In this retrospect on the Finland holiday we mustn´t forget out summer cottage experience with grilling sausages outside in the rain and smoke sauna in the pitch black dark. A bit creepy. I enjoyed Finland and hope that I can go back there soon, even though Dan won´t be living in Jyväskylä anymore. I´m so happy that Dan moves to Germany. Juhu!!

Saturday, September 02, 2006

I cleaned the flat today, a rare occurrence, in preparation for Ines and her cousin’s visit. As I was beating the dust out of the rugs, I was reminded of a humorous tale from my past life…that one in Nebraska. When I was but a mere boy, 19 years old, I was entering my second year of college. I had agreed to live with Mr. Ryan Frost who, as it would happen, turned out to be my roommate for 3 of the best years of my life. Anyways, we both spent that summer living at our parent’s homes in Omaha, the last summer we would do that, so by August we were very eager to move back to Lincoln for college. Towards the end of the summer, we spent a lot of time planning how to “pimp” our shared room. Yes, in the dormitories of American universities two or more people share a single room. And yes, it is cramped with a lack of privacy, but most people don’t care because they just moved out of their parent’s house. One item that we purchased together for our room was a huge chunk of black and yellow carpet. Shopping for it was an experience in and of itself. We borrowed my parent’s van and visited various carpet warehouses; it was like we were a newlywed couple. The real experience with this piece of carpet, though, was getting it to our room. Our room was on the 11th floor of a 13 floor building. Unfortunately for us, our hunk of carpet did not fit in the elevator. Thus, we had to drag, push, and yank this damn heavy carpet up 22 flights of stairs (2 per floor). To make things more miserable, if I remember right, the stairwells weren’t air conditioned…and August in Nebraska is damn hot. We probably sweat out a couple kilos just getting the carpet into our room. After getting it there, we had to cut it up so that it fit into our tiny little room. But all the trouble was completely worth it. That was the coolest carpet I’ve ever owned…way cooler than the pink rug I inherited from Ines when she left Finland (though I do like this rug).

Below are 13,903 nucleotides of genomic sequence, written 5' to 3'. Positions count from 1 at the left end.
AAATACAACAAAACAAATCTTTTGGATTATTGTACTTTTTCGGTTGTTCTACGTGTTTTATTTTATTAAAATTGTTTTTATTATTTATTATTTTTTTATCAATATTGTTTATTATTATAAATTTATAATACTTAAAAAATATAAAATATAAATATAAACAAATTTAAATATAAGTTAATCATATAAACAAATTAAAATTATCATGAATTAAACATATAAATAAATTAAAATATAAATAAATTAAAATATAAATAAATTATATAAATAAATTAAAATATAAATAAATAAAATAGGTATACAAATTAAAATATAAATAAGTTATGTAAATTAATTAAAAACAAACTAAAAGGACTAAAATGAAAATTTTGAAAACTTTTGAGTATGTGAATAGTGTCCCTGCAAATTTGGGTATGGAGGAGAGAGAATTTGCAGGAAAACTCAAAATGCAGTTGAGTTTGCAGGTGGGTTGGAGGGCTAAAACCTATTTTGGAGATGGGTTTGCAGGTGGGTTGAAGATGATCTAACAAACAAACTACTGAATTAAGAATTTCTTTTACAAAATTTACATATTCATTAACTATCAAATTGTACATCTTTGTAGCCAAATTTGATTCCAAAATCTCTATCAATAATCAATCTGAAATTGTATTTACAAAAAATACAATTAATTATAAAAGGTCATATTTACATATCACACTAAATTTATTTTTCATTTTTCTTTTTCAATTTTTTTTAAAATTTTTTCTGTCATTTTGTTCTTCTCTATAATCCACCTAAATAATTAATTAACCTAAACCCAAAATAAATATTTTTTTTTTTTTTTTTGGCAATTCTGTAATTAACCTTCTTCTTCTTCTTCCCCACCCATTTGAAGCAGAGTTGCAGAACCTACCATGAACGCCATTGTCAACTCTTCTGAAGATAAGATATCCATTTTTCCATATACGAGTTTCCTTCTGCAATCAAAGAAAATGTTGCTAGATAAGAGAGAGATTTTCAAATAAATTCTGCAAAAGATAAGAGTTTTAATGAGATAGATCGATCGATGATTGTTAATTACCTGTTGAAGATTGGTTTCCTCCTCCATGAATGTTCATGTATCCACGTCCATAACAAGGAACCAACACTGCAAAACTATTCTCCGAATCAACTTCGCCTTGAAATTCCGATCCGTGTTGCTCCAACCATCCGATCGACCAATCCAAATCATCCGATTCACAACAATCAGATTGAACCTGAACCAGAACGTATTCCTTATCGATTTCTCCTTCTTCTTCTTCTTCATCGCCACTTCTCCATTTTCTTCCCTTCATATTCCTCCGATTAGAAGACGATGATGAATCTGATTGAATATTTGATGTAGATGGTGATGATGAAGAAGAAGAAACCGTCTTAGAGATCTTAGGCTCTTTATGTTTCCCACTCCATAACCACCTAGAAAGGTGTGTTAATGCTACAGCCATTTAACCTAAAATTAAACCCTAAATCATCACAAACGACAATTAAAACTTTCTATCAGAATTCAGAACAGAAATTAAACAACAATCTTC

In other news, I’m doing an experiment tonight that should last from about 1630 until 0030. It’s crazy…what was I thinking when I planned this. It is like my roommate that watches bird mating behaviour at 4 in the morning during the spring time. Sometimes biology just doesn’t fit into a normal working schedule. Oh well.